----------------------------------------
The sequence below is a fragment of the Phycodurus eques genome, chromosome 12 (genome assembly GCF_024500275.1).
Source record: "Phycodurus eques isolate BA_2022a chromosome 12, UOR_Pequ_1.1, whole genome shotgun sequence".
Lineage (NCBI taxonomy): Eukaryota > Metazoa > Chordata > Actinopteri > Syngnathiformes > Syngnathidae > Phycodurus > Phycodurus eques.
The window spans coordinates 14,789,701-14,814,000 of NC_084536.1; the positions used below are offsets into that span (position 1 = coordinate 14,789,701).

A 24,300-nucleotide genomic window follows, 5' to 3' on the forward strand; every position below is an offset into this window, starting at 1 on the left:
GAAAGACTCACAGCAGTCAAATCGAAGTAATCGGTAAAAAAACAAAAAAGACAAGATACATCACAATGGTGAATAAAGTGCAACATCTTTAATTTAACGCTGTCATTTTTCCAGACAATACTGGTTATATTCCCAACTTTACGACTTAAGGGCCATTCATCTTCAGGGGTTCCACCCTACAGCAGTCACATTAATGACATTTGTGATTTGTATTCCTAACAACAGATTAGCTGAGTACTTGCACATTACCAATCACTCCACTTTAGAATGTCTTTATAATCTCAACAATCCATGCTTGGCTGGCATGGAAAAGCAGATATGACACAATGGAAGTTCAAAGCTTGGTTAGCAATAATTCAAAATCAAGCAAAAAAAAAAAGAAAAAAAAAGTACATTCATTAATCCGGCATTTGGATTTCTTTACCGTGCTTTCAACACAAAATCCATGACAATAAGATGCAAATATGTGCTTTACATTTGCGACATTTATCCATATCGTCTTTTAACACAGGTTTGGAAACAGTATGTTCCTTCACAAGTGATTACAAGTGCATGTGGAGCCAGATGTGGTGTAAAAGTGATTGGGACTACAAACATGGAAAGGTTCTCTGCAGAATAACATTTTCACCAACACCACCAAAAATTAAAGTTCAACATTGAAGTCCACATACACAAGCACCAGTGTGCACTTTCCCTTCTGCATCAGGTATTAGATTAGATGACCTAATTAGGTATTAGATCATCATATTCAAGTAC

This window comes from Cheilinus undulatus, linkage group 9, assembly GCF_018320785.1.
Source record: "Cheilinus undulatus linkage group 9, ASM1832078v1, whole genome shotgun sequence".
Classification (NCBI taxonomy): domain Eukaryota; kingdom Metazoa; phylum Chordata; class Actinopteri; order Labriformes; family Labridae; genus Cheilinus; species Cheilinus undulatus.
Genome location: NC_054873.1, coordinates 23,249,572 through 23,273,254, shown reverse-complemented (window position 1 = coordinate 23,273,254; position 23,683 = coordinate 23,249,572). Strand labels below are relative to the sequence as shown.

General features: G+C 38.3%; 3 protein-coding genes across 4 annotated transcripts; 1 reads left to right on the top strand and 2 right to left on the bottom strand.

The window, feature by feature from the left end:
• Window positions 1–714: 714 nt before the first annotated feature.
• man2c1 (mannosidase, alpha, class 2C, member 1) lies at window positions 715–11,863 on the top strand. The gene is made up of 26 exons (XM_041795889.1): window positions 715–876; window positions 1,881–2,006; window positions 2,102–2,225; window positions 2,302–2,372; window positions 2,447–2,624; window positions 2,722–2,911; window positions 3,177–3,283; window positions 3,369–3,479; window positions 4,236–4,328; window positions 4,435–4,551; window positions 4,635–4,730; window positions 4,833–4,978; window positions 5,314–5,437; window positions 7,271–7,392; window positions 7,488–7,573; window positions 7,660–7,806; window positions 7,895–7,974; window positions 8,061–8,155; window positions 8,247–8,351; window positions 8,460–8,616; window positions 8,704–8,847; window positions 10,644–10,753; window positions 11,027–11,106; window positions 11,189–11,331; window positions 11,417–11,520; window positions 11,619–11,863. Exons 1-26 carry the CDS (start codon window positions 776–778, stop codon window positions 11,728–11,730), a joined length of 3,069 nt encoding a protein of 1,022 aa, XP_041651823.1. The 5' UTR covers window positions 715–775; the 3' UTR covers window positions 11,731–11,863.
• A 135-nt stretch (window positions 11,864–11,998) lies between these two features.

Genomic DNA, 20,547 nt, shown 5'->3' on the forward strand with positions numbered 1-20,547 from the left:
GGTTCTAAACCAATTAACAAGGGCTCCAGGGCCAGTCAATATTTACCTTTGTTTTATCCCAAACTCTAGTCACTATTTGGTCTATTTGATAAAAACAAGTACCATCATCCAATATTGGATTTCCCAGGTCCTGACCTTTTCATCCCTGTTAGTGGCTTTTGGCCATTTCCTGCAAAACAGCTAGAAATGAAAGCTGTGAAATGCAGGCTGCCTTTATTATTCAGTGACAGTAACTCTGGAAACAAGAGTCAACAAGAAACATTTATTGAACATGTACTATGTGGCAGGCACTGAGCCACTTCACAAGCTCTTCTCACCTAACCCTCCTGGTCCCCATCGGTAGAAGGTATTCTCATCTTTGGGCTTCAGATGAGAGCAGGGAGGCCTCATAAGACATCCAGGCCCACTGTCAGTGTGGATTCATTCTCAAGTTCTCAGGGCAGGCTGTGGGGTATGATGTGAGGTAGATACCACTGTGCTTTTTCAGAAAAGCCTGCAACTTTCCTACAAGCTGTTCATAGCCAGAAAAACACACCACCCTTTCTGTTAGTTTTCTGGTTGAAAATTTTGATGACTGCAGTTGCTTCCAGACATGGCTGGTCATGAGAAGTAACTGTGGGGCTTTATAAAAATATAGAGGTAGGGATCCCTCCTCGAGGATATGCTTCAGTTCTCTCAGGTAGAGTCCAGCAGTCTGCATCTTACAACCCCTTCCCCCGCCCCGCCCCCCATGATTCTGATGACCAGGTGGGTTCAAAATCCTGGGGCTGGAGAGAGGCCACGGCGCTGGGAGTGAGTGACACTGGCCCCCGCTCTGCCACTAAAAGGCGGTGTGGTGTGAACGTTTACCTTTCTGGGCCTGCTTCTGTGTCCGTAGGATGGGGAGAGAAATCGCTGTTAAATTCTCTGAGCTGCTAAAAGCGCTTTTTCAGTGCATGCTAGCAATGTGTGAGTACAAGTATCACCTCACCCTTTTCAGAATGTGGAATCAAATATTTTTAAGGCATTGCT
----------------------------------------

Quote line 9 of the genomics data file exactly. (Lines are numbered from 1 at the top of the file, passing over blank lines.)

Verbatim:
Classification (NCBI taxonomy): domain Eukaryota; kingdom Metazoa; phylum Chordata; class Actinopteri; order Labriformes; family Labridae; genus Cheilinus; species Cheilinus undulatus.